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Religion and HIV Risk Behaviors Among Married Men: Initial Results from a Study in Rural Sub-Saharan Africa

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Although some scholars have identified religion as a possible protective factor in the AIDS pandemic in sub-Saharan Africa, evidence concerning the relationship between religion and AIDS behavior there remains sparse. Using a sample of married men from rural Malawi, we examine whether AIDS risk behavior and perceived risk are associated with religious affiliation or with religious involvement. Our analyses of data from the Malawi Diffusion and Ideational Change Project (2001) reveal substantial variation according to religious affiliation and religious involvement. Men belonging to Pentecostal churches consistently report lower levels of both HIV risk behavior and perceived risk. Regular attendance at religious services is associated both with reduced odds of reporting extramarital partners and with lower levels of perceived risk of infection.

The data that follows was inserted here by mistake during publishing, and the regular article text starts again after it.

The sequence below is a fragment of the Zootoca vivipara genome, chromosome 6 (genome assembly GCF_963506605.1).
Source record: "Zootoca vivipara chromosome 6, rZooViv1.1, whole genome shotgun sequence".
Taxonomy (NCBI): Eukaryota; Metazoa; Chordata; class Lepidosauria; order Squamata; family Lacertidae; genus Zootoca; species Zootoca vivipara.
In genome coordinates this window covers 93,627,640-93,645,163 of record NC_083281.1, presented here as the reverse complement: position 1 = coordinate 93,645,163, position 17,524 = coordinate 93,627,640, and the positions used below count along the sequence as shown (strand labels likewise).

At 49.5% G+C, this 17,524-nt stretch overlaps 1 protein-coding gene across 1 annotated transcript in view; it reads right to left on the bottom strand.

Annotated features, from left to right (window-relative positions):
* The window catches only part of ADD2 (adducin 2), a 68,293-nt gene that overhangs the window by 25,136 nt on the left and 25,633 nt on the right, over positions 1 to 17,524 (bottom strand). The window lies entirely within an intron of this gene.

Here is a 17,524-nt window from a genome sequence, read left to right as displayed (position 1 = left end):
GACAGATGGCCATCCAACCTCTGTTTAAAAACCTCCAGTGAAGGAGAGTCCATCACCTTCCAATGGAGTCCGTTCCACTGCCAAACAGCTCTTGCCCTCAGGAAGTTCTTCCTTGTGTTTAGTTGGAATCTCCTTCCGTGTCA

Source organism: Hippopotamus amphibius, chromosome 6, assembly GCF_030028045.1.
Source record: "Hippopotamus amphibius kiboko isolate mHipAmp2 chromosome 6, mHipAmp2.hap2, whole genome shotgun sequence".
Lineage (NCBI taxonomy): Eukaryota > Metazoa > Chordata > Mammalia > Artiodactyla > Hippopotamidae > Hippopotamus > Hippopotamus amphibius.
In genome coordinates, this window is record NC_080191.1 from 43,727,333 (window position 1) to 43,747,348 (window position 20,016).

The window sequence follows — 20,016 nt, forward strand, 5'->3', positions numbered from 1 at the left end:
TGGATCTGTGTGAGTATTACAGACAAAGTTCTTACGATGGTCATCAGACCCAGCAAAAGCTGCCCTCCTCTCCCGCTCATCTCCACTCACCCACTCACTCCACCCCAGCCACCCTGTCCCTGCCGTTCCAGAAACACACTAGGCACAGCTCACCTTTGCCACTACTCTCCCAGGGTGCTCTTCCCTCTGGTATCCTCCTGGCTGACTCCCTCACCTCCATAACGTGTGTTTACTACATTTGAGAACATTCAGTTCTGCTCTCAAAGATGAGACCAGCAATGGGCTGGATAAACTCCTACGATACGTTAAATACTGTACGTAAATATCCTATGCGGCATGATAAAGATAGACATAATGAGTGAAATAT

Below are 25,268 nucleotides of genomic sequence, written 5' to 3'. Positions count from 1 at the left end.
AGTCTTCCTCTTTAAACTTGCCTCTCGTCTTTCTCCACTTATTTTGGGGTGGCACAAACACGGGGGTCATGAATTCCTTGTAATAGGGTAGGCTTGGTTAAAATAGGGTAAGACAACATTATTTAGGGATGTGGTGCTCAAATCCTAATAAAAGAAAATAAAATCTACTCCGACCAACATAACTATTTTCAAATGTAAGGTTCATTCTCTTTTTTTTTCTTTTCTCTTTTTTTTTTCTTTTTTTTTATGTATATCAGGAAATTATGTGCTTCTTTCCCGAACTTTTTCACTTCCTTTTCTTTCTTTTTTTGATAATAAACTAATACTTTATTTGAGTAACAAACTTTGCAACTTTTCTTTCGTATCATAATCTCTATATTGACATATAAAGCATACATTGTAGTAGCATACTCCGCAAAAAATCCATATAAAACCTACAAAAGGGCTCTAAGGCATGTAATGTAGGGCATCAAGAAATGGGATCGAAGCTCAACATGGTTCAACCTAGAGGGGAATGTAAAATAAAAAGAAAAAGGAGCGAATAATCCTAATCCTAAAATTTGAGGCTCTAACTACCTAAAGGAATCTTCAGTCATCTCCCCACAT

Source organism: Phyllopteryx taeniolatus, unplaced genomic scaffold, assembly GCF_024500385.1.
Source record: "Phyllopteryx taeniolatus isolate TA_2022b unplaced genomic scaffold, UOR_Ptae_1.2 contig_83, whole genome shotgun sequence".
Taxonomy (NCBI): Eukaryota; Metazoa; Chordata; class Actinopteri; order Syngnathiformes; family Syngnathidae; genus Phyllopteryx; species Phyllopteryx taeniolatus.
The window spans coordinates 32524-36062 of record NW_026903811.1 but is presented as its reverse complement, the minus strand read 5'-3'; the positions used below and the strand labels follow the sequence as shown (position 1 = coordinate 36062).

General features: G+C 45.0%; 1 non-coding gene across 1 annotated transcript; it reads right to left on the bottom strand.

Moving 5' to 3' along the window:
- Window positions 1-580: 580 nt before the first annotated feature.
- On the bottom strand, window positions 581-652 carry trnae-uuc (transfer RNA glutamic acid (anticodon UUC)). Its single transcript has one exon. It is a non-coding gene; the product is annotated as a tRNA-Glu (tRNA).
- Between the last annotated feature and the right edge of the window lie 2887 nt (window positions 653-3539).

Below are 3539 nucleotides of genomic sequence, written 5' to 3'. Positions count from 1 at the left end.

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Document Type: Research Article

Affiliations: 1: Jenny Trinitapoli is a graduate student in the Department of Sociology and an NICHD predoctoral trainee at the Population Research Center at the University of Texas at Austin, 1 University Station G1800, Austin, TX 78712-0118., Email: [email protected] 2: Mark D. Regnerus is an Assistant Professor of Sociology and Faculty Research Associate, Population Research Center, University of Texas at Austin, 1 University Station A1700, Austin, TX 78712-0118., Email: [email protected]

Publication date: 2006-12-01

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